In short, Tara, ignore me if you want or say hi or write wherever you feel of, I’m here for no other reason than yours; trying to understand my homeland and to be optimistic even in the middle of all this darkness because I have no other choice.

I apologize in advance if any word I wrote hurt your feeling or came out too strong, but be sure that it wasn’t and will never be my intention to hurt the feeling of you or anybody else.

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July 12th, 2011, 7:53 pm


180. Aboud said:

“‘the regime’ is not an angel but it has no benefit of killing people .”

You know that, I know that, but the problem is that the regime itself doesn’t know that. When our brother Kurds come out in the numbers we saw in Dara, Dayr el Zur, Telkelakh, and Hama, then they might find the regime not so benevolent.

“in Homs there is every day demonstrations (according to you) why there is no casualties every day?”

Not demonstrations during the day, there are nightly demonstrations everyday (er, night I mean). They are short, last about an hour, and disperse by themselves. Just a way of the demonstrators letting the regime know that they are still there and pumped up.

When do the security forces get trigger happy? You said “what i am saying is they were in many cases provoked to do so”

Just once, I wish the security forces would bring along some cameras and take pictures of these supposed armed groups that are supposed to be shooting at them. I know *for a fact* that the security forces start firing when demonstrations try to link up together and press towards the New Clock. The regime will gladly kill 20 Homsis a Friday than have a repeat of the sit in that happened in April.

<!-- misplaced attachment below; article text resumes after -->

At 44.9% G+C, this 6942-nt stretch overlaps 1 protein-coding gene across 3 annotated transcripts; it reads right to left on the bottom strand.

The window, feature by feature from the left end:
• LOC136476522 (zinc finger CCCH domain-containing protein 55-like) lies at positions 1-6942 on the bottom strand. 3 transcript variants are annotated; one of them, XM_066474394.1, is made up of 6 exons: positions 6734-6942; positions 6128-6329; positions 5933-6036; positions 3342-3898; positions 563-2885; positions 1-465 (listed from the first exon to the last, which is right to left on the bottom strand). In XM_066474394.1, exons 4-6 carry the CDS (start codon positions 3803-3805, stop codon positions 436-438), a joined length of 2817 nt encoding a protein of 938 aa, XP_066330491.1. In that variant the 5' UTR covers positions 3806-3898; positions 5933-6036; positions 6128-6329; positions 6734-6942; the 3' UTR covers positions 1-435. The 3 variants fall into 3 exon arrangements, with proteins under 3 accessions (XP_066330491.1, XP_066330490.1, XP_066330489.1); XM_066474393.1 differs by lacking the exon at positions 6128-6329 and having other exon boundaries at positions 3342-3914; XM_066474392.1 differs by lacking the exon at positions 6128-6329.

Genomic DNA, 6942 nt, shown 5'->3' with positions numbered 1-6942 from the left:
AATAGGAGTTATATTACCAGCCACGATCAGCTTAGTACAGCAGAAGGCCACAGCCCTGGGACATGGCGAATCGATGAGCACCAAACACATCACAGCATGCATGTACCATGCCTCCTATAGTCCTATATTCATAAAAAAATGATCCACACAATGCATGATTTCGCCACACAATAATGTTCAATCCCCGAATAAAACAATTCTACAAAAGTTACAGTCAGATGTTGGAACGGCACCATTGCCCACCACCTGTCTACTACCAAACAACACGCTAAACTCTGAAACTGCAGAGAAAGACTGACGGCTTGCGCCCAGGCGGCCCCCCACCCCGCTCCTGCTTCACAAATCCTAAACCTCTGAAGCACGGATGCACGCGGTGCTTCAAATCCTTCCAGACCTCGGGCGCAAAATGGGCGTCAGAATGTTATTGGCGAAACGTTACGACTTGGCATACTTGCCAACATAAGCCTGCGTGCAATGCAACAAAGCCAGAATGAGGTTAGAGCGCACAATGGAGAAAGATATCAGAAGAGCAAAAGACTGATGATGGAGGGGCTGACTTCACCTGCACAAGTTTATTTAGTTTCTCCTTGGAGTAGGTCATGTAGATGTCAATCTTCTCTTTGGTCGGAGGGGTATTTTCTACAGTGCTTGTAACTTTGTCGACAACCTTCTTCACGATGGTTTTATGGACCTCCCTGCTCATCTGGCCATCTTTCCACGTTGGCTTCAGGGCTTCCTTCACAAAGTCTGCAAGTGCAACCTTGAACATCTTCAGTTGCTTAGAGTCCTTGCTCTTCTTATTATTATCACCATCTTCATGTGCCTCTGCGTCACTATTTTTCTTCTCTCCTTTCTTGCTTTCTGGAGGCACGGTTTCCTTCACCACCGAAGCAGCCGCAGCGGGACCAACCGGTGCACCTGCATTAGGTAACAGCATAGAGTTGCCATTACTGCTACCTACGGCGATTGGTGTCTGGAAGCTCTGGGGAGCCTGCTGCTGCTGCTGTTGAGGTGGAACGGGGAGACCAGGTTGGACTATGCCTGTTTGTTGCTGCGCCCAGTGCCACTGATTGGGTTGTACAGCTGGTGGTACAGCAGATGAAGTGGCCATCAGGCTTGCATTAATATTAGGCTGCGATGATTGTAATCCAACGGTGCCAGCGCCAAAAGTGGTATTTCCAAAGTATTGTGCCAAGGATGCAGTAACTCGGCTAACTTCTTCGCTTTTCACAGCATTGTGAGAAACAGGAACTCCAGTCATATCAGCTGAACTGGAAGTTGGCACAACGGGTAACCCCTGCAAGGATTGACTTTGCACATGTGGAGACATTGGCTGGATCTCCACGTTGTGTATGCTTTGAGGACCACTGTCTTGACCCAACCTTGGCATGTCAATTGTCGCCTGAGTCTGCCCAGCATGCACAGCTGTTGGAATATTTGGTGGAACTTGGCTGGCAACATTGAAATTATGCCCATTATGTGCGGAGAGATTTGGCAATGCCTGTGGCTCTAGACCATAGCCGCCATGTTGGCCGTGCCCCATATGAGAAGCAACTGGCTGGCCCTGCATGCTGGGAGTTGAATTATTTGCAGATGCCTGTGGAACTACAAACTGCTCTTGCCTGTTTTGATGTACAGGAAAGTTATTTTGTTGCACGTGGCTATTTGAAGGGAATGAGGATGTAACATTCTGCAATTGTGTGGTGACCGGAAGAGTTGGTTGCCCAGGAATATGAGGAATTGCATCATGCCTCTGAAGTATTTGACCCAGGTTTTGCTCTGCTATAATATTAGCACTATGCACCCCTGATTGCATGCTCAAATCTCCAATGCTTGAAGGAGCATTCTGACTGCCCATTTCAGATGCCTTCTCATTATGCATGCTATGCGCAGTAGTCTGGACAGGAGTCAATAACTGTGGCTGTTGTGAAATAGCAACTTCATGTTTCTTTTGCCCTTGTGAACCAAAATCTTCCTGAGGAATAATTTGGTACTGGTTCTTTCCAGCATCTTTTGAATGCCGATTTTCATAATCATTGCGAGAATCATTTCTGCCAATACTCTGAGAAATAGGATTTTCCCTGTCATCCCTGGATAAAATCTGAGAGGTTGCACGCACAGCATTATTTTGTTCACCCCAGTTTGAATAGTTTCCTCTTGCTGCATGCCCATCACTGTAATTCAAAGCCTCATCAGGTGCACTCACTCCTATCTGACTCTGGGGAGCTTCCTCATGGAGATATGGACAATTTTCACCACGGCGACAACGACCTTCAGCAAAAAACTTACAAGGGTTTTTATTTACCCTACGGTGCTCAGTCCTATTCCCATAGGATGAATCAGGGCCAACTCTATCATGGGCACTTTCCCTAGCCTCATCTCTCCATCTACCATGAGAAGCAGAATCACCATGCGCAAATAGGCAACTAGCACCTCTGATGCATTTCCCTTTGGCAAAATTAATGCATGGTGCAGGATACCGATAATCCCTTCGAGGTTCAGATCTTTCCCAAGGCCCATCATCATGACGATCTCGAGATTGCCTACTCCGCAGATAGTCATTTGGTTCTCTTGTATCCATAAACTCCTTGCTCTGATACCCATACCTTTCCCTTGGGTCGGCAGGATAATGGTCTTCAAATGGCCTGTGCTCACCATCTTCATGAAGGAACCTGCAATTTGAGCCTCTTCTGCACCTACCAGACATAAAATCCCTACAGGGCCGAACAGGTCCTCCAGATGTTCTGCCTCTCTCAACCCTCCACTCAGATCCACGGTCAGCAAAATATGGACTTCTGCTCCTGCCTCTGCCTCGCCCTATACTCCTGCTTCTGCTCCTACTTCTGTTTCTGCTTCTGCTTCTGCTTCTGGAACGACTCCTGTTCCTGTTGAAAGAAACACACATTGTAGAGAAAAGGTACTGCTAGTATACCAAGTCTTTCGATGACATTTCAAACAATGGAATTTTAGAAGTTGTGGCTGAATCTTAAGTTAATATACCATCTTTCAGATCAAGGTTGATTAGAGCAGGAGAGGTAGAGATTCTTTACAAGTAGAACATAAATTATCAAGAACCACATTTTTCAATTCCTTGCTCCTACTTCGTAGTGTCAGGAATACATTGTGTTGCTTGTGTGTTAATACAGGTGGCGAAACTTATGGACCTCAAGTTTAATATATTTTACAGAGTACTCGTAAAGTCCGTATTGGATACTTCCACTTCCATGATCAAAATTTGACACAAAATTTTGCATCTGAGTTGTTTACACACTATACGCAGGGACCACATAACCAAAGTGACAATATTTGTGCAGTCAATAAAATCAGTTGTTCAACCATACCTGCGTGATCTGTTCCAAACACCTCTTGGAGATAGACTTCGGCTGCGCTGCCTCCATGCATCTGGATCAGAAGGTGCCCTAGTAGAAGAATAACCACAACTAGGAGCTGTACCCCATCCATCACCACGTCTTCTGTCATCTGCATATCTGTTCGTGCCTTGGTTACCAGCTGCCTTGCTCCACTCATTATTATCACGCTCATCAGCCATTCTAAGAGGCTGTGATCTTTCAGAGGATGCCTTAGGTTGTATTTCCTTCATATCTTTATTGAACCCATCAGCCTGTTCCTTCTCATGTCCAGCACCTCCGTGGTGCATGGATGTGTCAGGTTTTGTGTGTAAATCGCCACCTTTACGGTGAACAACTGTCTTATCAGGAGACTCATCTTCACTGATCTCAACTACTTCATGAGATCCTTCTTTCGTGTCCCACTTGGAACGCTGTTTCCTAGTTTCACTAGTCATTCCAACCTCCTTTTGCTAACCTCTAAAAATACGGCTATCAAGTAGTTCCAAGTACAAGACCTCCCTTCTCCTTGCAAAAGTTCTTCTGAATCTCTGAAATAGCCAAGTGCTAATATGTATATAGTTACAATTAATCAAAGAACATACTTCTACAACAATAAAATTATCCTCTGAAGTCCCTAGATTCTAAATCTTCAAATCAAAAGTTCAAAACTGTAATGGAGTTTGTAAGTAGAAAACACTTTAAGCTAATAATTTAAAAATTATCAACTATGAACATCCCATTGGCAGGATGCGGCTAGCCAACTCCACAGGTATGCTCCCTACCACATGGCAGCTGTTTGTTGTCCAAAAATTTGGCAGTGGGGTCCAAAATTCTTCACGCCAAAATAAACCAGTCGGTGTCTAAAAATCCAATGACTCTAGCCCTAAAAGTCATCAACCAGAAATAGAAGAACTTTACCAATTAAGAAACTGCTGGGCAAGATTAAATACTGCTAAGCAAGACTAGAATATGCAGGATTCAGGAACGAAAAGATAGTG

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July 12th, 2011, 8:06 pm


181. Husam said:

Tara Said:

“Can you make up your mind on my status, am I true fake-syrian?”

Tara, are you kidding? You don’t need anyone’s approval! Even if you are not Syrian 100%, if you find Syria interesting or want to discuss Syria, you don’t have to justify it. If Akhra Palace, AIG, Amir in Tel Aviv, whom I believe are from Israel or the US, can comment, so can you. Friendly reminder: not everyone here will respond and some will question your love for your country or your beliefs/religion, etc.. because they want to pre-emptively shut you up due to their own insecurities and agenda.

Majed and all:

I hear what you are saying about how some (ok, most) treat their maids. I thought I may tell you the other side of the story. One side of my family, a maid was hired by my mother to help her ailing sister. When she died, the maid cried more than my own family because she missed her so much. The maid was not treated like royalty, but she was treated like equal and with utmost respect. The rest of the family miss her dearly.

While at dinner in the same spot as Majed 2 years ago in Sabourah (invitation from another side of my family), I sat next to 2 phillipino girls on the same table and they ate and ordered exactly what we ate. After dinner they sat at a different table to look after and play with the kids (part of their job to baby sit) while we had private matters to discuss.

Perhaps both sides of family interpreted the correct Islamic responsibility and duty on them as “Maid Employers”. We are not all hopeless cases.
P.S. I am all for labour laws including foreign maids.